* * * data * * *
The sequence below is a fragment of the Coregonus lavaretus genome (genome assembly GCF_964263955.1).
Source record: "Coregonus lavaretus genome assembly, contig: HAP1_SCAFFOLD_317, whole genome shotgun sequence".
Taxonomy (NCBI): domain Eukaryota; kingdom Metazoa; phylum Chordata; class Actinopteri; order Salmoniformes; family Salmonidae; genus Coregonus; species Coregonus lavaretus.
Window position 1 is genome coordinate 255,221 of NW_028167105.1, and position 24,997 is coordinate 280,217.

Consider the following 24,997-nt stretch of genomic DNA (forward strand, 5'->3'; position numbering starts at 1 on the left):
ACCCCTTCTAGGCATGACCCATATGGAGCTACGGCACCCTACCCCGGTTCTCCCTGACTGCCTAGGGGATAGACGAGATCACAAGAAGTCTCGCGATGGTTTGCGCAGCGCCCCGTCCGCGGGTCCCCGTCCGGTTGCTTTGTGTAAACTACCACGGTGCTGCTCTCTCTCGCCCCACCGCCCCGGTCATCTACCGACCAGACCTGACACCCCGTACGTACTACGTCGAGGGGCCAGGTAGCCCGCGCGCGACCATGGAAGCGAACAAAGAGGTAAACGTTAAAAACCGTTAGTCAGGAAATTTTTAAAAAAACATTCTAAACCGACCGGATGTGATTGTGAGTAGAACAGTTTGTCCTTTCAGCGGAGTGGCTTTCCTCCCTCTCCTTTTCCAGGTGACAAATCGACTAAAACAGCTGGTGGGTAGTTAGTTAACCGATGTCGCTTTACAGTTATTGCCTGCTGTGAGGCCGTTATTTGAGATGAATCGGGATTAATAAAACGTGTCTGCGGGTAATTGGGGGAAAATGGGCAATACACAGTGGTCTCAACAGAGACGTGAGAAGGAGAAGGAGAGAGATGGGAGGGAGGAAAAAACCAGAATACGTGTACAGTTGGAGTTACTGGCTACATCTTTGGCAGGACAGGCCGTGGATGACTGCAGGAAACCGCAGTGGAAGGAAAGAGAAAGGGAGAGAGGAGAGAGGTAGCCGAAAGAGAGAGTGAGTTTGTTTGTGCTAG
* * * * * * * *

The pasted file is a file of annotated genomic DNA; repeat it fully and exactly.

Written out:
The sequence below is a fragment of the Coregonus lavaretus genome (genome assembly GCF_964263955.1).
Source record: "Coregonus lavaretus genome assembly, contig: HAP1_SCAFFOLD_317, whole genome shotgun sequence".
Taxonomy (NCBI): domain Eukaryota; kingdom Metazoa; phylum Chordata; class Actinopteri; order Salmoniformes; family Salmonidae; genus Coregonus; species Coregonus lavaretus.
Window position 1 is genome coordinate 255,221 of NW_028167105.1, and position 24,997 is coordinate 280,217.

Consider the following 24,997-nt stretch of genomic DNA (forward strand, 5'->3'; position numbering starts at 1 on the left):
ACCCCTTCTAGGCATGACCCATATGGAGCTACGGCACCCTACCCCGGTTCTCCCTGACTGCCTAGGGGATAGACGAGATCACAAGAAGTCTCGCGATGGTTTGCGCAGCGCCCCGTCCGCGGGTCCCCGTCCGGTTGCTTTGTGTAAACTACCACGGTGCTGCTCTCTCTCGCCCCACCGCCCCGGTCATCTACCGACCAGACCTGACACCCCGTACGTACTACGTCGAGGGGCCAGGTAGCCCGCGCGCGACCATGGAAGCGAACAAAGAGGTAAACGTTAAAAACCGTTAGTCAGGAAATTTTTAAAAAAACATTCTAAACCGACCGGATGTGATTGTGAGTAGAACAGTTTGTCCTTTCAGCGGAGTGGCTTTCCTCCCTCTCCTTTTCCAGGTGACAAATCGACTAAAACAGCTGGTGGGTAGTTAGTTAACCGATGTCGCTTTACAGTTATTGCCTGCTGTGAGGCCGTTATTTGAGATGAATCGGGATTAATAAAACGTGTCTGCGGGTAATTGGGGGAAAATGGGCAATACACAGTGGTCTCAACAGAGACGTGAGAAGGAGAAGGAGAGAGATGGGAGGGAGGAAAAAACCAGAATACGTGTACAGTTGGAGTTACTGGCTACATCTTTGGCAGGACAGGCCGTGGATGACTGCAGGAAACCGCAGTGGAAGGAAAGAGAAAGGGAGAGAGGAGAGAGGTAGCCGAAAGAGAGAGTGAGTTTGTTTGTGCTAG